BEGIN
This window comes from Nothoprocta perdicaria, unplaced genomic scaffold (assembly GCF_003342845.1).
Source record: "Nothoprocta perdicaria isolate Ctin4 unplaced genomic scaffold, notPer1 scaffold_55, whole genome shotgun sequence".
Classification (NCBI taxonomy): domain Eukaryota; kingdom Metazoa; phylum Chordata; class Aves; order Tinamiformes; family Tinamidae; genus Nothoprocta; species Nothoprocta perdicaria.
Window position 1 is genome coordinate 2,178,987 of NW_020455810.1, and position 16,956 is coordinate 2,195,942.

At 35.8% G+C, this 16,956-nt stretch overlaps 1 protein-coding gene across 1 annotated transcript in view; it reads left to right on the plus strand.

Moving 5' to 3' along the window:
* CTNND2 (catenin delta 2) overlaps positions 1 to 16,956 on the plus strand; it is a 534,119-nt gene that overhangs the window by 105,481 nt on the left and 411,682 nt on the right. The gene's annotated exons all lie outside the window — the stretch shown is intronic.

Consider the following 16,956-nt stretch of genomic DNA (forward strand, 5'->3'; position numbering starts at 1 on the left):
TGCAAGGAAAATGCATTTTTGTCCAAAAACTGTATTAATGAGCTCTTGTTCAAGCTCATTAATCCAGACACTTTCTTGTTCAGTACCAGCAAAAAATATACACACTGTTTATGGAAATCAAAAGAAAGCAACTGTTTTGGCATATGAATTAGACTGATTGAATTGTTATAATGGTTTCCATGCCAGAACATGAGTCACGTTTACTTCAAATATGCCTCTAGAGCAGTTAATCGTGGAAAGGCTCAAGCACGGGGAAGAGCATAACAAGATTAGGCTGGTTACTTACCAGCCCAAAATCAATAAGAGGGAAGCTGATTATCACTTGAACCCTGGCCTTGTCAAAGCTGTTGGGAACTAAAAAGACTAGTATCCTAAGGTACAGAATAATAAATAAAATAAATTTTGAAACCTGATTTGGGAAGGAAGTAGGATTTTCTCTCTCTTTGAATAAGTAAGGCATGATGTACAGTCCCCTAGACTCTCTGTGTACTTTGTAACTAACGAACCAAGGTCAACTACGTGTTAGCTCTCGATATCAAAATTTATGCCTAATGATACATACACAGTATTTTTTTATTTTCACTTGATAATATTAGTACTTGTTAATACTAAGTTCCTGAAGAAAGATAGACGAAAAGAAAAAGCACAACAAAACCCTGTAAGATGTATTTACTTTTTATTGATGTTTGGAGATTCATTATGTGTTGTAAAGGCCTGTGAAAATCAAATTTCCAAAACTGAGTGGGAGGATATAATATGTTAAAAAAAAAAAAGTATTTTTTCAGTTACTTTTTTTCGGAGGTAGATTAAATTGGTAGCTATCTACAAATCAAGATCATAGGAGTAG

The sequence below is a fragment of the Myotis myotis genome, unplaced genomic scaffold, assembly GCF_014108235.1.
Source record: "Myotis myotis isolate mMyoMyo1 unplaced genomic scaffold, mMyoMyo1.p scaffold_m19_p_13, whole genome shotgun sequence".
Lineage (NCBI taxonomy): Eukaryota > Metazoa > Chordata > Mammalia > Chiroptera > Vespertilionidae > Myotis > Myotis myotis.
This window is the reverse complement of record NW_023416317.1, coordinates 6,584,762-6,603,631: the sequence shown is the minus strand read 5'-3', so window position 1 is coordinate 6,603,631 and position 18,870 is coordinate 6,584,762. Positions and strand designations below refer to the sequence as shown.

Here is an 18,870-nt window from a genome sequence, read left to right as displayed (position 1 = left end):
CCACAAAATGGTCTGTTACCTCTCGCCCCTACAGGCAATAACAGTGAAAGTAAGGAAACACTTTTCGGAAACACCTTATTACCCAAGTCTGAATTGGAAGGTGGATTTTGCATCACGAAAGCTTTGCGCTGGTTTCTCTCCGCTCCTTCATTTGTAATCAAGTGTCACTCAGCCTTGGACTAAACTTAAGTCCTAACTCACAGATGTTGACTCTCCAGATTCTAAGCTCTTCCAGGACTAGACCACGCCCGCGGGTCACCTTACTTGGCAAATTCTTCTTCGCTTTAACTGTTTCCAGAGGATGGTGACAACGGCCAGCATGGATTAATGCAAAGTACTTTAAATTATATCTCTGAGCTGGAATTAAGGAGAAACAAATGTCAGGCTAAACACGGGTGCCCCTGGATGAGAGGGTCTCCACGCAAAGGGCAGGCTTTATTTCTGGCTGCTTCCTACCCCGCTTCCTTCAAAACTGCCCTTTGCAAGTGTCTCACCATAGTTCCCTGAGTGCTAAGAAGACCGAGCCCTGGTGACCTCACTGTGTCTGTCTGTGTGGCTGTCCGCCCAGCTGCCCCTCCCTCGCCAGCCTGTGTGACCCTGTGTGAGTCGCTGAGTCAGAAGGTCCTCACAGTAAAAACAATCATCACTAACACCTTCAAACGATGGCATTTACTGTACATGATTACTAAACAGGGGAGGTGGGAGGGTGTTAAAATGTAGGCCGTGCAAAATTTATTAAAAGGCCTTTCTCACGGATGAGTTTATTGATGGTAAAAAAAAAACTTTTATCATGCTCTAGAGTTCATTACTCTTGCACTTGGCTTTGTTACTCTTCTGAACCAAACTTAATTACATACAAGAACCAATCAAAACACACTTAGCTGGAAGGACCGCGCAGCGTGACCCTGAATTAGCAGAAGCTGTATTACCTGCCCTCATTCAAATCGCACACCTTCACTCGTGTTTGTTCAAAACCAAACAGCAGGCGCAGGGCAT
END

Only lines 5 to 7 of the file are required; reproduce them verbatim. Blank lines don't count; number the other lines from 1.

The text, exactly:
At 35.8% G+C, this 16,956-nt stretch overlaps 1 protein-coding gene across 1 annotated transcript in view; it reads left to right on the plus strand.

Moving 5' to 3' along the window:
* CTNND2 (catenin delta 2) overlaps positions 1 to 16,956 on the plus strand; it is a 534,119-nt gene that overhangs the window by 105,481 nt on the left and 411,682 nt on the right. The gene's annotated exons all lie outside the window — the stretch shown is intronic.